Wednesday, January 23, 2008

A Bit Of An Online Storm

Almost two years ago, I wrote an essay about how silly Washington-area residents become when even a flake of snow falls. As I said in that essay,
"We Washingtonians have a love-hate relationship with snow. All adults love the beauty of a local winder wonderland, and we teachers, as do students, love getting the day off “due to inclement weather.” The Washington area sometimes shuts down at the very threat of a flake! Other times, when only a few inches have come down, I’ve not had to report to work, only to be out and about later in the day, with absolutely no problem.

"Truly, however, Washingtonians simply can’t drive in the white stuff, particularly if a mere inch covers the road surface...."
Every winter, school officials in the Washington, D.C. area have to "make the call," that is, decide whether or not to open at all, open on time, or close early. As a former principal in a private school and now a teacher of classes of homeschoolers, I have long been in the position of "making the call." Sometimes my call has been correct, sometimes not.

I "called it" correctly last Thursday, January 17, 2008. Then again, I had an advantage in making my decsion because classes for me that day did not begin until late morning. Public school systems, on the other hand, have to "make the call" much earlier, usually by 5:30 A.M.

Last Thursday, not a single flake fell until around 10:00 A.M. Therefore, Fairfax County Public Schools decided to open on time, possibly with the thought that an early closing might be necessary, although I don't know for certain. In my view, Fairfax County's decision to open was the correct one, even though the afternoon commute home was problematic.

Predictably, once the snow began to fall in earnest and the roads became slick within an hour, the recriminations began. This time, however, the situation took a rather intense turn. From this January 23, 2008 article in the Washington Post (emphases mine):
Snow days, kids and school officials have always been a delicate mix.

But a phone call to a Fairfax County public school administrator's home last week about a snow day -- or lack of one -- has taken on a life of its own. Through the ubiquity of Facebook and YouTube, the call has become a rallying cry for students' First Amendment rights, and it shows that the generation gap has become a technological chasm.

It started with Thursday's snowfall, estimated at about three inches near Lake Braddock Secondary School in Burke. On his lunch break, Lake Braddock senior Devraj "Dave" S. Kori, 17, used a listed home phone number to call Dean Tistadt, chief operating officer for the county system, to ask why he had not closed the schools. Kori left his name and phone number and got a message later in the day from Tistadt's wife.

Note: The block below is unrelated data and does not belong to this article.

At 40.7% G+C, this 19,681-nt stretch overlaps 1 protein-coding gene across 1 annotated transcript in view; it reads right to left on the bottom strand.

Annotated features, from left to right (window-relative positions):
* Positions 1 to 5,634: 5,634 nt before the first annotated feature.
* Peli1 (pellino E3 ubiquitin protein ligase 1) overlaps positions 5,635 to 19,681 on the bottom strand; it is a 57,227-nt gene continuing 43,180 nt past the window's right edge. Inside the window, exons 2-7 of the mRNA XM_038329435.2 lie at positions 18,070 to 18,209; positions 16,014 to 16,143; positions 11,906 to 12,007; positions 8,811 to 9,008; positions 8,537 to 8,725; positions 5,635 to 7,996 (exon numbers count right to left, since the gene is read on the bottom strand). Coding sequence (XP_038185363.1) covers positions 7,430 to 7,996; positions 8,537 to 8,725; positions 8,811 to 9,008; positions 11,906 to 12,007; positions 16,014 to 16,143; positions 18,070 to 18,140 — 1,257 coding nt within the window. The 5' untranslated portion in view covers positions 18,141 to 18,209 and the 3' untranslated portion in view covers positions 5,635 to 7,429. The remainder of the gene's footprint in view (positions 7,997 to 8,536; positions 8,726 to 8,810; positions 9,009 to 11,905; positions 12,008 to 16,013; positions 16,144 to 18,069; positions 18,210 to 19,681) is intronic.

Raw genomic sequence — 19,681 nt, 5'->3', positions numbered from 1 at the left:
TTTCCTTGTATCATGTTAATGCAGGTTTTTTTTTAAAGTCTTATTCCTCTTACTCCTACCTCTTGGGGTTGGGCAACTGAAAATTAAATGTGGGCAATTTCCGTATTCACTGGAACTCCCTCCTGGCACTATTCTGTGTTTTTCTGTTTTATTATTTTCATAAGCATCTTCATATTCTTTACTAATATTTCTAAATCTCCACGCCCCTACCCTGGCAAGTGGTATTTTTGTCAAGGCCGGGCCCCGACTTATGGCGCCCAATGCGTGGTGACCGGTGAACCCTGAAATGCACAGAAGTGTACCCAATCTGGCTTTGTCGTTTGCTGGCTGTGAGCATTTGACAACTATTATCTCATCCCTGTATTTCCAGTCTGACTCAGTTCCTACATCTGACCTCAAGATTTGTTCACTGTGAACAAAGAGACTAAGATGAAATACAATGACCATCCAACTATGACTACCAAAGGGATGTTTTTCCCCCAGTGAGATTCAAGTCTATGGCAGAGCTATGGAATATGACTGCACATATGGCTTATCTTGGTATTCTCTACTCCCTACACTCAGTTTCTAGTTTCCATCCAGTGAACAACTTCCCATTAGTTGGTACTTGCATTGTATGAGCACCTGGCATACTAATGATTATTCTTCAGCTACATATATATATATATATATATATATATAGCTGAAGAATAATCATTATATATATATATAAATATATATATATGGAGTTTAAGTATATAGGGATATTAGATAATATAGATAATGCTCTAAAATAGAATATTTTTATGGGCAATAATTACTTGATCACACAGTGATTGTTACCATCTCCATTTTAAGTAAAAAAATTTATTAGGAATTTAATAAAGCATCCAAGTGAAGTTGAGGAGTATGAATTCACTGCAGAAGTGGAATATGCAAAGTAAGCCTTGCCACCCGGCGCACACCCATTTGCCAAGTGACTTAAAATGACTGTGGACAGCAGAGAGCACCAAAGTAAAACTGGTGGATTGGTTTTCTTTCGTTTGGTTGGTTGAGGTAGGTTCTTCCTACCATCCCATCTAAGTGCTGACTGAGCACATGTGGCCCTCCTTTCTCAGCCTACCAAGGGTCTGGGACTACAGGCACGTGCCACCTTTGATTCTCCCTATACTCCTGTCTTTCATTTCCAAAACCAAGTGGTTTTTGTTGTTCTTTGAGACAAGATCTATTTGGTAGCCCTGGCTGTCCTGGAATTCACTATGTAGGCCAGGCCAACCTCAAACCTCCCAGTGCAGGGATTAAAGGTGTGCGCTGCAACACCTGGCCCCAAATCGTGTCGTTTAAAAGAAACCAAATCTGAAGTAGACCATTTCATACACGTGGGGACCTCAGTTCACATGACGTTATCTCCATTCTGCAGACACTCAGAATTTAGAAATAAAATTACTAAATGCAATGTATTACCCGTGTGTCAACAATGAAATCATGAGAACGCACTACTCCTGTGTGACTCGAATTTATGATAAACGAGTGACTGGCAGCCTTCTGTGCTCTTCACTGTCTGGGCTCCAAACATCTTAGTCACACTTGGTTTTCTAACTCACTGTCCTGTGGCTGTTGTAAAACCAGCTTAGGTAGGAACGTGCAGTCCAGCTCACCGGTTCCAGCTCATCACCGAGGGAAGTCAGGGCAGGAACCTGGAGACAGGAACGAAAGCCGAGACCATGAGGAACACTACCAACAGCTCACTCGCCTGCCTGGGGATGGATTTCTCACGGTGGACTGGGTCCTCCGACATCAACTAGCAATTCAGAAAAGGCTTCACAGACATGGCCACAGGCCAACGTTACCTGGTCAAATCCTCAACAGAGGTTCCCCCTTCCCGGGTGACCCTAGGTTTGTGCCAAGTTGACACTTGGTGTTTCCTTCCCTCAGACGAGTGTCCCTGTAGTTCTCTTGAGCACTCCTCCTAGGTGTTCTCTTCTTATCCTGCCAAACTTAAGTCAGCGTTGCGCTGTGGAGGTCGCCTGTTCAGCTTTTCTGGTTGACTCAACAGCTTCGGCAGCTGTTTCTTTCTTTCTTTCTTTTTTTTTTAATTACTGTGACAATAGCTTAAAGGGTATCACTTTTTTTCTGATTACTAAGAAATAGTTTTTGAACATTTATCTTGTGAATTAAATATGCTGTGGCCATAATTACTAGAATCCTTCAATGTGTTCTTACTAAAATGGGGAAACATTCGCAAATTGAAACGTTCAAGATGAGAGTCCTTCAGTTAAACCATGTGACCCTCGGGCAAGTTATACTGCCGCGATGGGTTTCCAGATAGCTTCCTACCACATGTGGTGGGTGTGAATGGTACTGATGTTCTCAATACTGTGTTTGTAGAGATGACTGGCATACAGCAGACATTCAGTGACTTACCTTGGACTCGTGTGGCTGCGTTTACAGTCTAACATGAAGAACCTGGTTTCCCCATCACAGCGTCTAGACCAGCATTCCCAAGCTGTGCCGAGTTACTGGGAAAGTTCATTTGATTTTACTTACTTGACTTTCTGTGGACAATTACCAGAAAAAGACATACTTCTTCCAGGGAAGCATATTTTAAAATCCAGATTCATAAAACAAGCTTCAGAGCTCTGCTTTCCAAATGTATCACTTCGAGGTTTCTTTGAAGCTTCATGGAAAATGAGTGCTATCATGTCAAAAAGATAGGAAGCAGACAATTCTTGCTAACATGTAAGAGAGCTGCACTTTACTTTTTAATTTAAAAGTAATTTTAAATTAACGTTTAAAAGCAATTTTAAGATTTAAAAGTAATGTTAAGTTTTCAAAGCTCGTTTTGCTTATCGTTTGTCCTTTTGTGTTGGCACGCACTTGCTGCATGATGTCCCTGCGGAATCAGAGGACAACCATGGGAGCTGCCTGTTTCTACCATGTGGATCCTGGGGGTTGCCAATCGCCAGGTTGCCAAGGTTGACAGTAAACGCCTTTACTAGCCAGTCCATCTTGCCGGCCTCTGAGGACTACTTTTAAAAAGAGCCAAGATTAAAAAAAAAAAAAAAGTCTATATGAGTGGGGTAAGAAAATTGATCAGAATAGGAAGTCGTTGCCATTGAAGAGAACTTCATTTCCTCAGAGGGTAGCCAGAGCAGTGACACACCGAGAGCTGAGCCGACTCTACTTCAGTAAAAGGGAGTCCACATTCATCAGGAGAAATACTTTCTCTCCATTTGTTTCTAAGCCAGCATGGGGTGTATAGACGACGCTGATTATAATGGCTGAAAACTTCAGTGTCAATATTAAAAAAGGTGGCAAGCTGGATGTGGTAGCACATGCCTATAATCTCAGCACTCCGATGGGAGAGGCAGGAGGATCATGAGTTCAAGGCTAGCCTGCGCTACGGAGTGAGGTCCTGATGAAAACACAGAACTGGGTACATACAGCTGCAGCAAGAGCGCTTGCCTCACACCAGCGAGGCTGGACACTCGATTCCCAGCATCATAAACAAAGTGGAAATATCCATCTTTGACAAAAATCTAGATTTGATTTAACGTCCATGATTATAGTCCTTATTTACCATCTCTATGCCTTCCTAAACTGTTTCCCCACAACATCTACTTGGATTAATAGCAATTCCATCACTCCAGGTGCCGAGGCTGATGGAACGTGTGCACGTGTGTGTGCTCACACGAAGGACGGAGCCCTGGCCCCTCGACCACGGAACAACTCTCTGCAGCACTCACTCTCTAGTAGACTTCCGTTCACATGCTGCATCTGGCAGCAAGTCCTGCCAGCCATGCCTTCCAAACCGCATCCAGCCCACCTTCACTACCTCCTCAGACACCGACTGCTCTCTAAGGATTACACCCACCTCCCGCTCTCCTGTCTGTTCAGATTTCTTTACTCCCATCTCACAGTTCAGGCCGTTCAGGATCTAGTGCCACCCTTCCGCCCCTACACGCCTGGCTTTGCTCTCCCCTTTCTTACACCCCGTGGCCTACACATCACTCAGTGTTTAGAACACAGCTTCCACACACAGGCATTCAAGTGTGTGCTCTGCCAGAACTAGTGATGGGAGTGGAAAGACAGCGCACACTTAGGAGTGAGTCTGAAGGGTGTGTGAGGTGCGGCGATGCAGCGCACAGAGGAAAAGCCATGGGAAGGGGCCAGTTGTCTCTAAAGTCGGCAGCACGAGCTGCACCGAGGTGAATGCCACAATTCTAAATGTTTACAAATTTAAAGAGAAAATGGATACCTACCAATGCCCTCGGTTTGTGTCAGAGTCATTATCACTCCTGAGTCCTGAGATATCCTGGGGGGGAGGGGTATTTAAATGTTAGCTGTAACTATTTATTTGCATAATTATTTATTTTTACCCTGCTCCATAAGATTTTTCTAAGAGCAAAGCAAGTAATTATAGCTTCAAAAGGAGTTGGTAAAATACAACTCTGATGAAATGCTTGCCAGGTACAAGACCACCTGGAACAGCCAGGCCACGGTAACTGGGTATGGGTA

"How dare you call us at home! If you have a problem with going to school, you do not call somebody's house and complain about it," Candy Tistadt's minute-long message began. At one point, she uttered the phrase "snotty-nosed little brats," and near the end, she said, "Get over it, kid, and go to school!"

Not so long ago, that might have been the end of it -- a few choice words by an agitated administrator (or spouse). But with the frenetic pace of students' online networking, it's harder for grown-ups to have the last word. Kori's call and Tistadt's response sparked online debate among area students about whether the student's actions constituted harassment and whether the response was warranted....
I don't personally know Kori, but according to the Washington Post, he is a cream-of-the-crop student:
Kori, a member of the Lake Braddock debate team who said his grade-point average is 3.977, said his message was not intended to harass. He said that he tried unsuccessfully to contact Dean Tistadt at work and that he thought he had a basic right to petition a public official for more information about a decision that affected him and his classmates. He said he was exercising freedom of speech in posting a Facebook page. The differing interpretations of his actions probably stem from "a generation gap," he said.

"People in my generation view privacy differently. We are the cellphone generation. We are used to being reached at all times," he said.

Kori explained his perspective in an e-mail yesterday to Fairfax County schools spokesman Paul Regnier. Regnier said, also in an e-mail, that Kori's decision to place the phone call to the Tistadts' home was more likely the result of a "civility gap."


Kori said that he was called into the principal's office to discuss the matter but that he was not punished.
I rather imagine that, as a member of the debate team, Kori is one of those students who knows how to make a case for a particular position.

According to the article,
"It's really an issue of kids learning what is acceptable and not acceptable. Any call to a public servant's house is harassment," Regnier said in an interview.
Read the entire Washington Post article.

My question to you: Who has shown more civility — the student or the adults?

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posted by Always On Watch @ 1/23/2008 08:28:00 AM